Nick returned to the conference room, and saw that Axer was still typing away. He sat a few feet behind him again, just staring at the warp-speed text flying across the screen.
"Yes?" asked Axer, still typing.
"Nothing," said Nick, walking away.
"What's on your mind?"
"Don't tell me that. You've been pacing back and forth for the last hour. That tells me you're pondering something -- it had better be profound." He smiled a little at that one.
"How can you do all this at once?" demanded Nick. "And how can you keep up with the times? It's the best I can do just to remember what's popular and who are the current movie stars!"
"I've talked with LaCroix about similar issues. I think your problem is that you're oriented towards the past. I'm oriented on the future, so I'm always trying to stay a jump ahead. How else do you think I was a successful scientist for so long?" He stopped typing, "Done -- and just in time!"
The door opened, revealing Nat, Scully, and Mulder. Tracy followed them with a large styrofoam container of salad and steamed rice.
Nick played the host, "Agents Mulder and Scully, I believe you remember my partner, Detective Vetter?"
Mulder nodded, and Scully smiled -- but her smile faded when she saw Axer at the computer. //Great!// she thought sarcastically. //Just the person I wanted to see!//
Axer's thoughts were more along the lines of, //Oh great! Here comes the Miss Abrasive Personality Queen!// He held a good poker face, but it was clear that he wasn't thrilled by her presence either. "I take it that you two have been sufficiently briefed?"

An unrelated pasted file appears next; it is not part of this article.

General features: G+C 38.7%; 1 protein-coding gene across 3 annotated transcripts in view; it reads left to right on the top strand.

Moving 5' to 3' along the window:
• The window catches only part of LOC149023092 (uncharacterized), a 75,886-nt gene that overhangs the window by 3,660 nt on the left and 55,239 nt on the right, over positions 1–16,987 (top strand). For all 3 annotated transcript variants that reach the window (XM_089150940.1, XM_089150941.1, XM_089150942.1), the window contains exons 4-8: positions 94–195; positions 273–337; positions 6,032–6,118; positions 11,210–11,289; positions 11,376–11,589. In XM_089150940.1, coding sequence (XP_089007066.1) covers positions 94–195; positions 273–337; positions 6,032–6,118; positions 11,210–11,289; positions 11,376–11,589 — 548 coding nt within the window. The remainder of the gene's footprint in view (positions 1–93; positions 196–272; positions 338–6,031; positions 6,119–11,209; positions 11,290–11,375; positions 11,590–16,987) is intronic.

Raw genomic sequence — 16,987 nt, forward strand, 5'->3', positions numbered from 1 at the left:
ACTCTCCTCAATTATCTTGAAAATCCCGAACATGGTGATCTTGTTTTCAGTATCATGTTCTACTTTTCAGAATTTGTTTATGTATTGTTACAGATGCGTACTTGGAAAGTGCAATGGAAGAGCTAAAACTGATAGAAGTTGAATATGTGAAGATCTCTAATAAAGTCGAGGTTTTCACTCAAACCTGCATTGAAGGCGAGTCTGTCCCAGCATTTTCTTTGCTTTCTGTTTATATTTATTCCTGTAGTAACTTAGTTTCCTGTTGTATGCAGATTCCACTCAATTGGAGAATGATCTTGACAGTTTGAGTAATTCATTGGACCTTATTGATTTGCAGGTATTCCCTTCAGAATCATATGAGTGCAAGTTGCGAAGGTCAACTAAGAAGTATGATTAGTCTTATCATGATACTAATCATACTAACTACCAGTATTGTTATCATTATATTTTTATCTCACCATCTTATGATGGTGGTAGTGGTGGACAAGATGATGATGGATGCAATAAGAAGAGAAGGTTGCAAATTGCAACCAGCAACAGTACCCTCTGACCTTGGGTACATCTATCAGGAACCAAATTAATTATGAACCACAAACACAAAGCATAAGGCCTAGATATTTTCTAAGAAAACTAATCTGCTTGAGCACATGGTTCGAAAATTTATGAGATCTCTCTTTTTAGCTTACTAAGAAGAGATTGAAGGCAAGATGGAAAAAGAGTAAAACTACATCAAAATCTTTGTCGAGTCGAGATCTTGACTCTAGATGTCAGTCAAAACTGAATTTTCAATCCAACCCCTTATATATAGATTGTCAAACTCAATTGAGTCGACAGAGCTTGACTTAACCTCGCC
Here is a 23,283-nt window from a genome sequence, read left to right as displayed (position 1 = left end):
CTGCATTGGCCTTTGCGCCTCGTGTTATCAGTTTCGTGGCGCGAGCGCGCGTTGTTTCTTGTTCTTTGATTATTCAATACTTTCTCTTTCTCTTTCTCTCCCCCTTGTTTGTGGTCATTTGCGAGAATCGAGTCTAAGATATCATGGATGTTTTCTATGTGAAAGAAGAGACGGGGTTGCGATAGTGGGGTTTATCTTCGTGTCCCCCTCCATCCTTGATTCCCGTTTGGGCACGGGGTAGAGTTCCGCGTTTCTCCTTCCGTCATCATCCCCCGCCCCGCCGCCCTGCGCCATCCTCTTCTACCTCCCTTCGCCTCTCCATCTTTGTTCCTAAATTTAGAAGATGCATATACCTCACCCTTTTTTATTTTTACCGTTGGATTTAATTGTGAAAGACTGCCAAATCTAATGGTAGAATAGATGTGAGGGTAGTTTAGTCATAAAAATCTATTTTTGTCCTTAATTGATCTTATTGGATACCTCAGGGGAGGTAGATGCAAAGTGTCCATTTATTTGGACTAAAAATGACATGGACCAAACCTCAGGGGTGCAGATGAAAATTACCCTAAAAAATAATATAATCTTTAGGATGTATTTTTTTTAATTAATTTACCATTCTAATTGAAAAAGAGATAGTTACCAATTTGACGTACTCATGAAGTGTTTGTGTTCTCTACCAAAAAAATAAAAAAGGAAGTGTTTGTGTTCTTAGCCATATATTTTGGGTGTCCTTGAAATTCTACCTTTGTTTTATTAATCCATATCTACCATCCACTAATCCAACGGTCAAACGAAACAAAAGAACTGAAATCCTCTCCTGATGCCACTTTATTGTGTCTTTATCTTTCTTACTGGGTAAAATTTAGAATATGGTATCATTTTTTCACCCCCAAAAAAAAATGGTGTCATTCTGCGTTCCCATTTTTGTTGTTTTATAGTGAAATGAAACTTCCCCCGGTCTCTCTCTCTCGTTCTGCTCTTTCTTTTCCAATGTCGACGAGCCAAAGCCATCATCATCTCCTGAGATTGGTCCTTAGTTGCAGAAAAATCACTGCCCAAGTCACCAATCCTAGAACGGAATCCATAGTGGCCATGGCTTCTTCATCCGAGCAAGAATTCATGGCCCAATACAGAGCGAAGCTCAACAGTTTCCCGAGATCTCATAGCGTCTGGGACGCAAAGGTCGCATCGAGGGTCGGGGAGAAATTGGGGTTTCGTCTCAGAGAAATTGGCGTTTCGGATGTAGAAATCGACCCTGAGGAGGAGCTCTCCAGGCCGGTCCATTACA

Mulder and Scully looked at one another and nodded. Mulder still had a zealous look in his eye that had become more intense these last few months; Scully looked as if she were going to be sick.
"Well, why don't you have a seat, and I'll make my report," suggested Axer.
Captain Reece entered the room then, and everyone turned to look at him, and he waved his hand, "I've been briefed. Carry on."
Axer nodded, and flipped off the lights once everyone was seated. He turned on the computer-projector system, and the first slide was an unmarked map of the city, "I've spent the last few hours putting all the available data into a database, and I've come up with some rather interesting patterns. This is a map of Toronto. Now, let's look at Toronto with the crime locations superimposed..."
There was an audible and collective gasp of shock. Red dots indicated the locations, and to their utter disbelief, it formed the pattern of a happy face, minus one eye.
"Ladies and gentlemen, although this appears to be the work of one or more individuals with a particularly bizarre sense of humor, allow me to demonstrate that the crime scenes are brilliantly chosen -- look at the nature of these sites." He moved to the next slide, which blew up many of the sites. "These are *all* isolated alleyways. They usually have only one entrance and exit, are in crime-ridden neighborhoods, and are full of undesirables. If someone were to notice any unusual activities, it would most likely be misreported -- if reported at all. I'm willing to bet that if anyone saw anything like I did, they wouldn't have lived to tell the tale."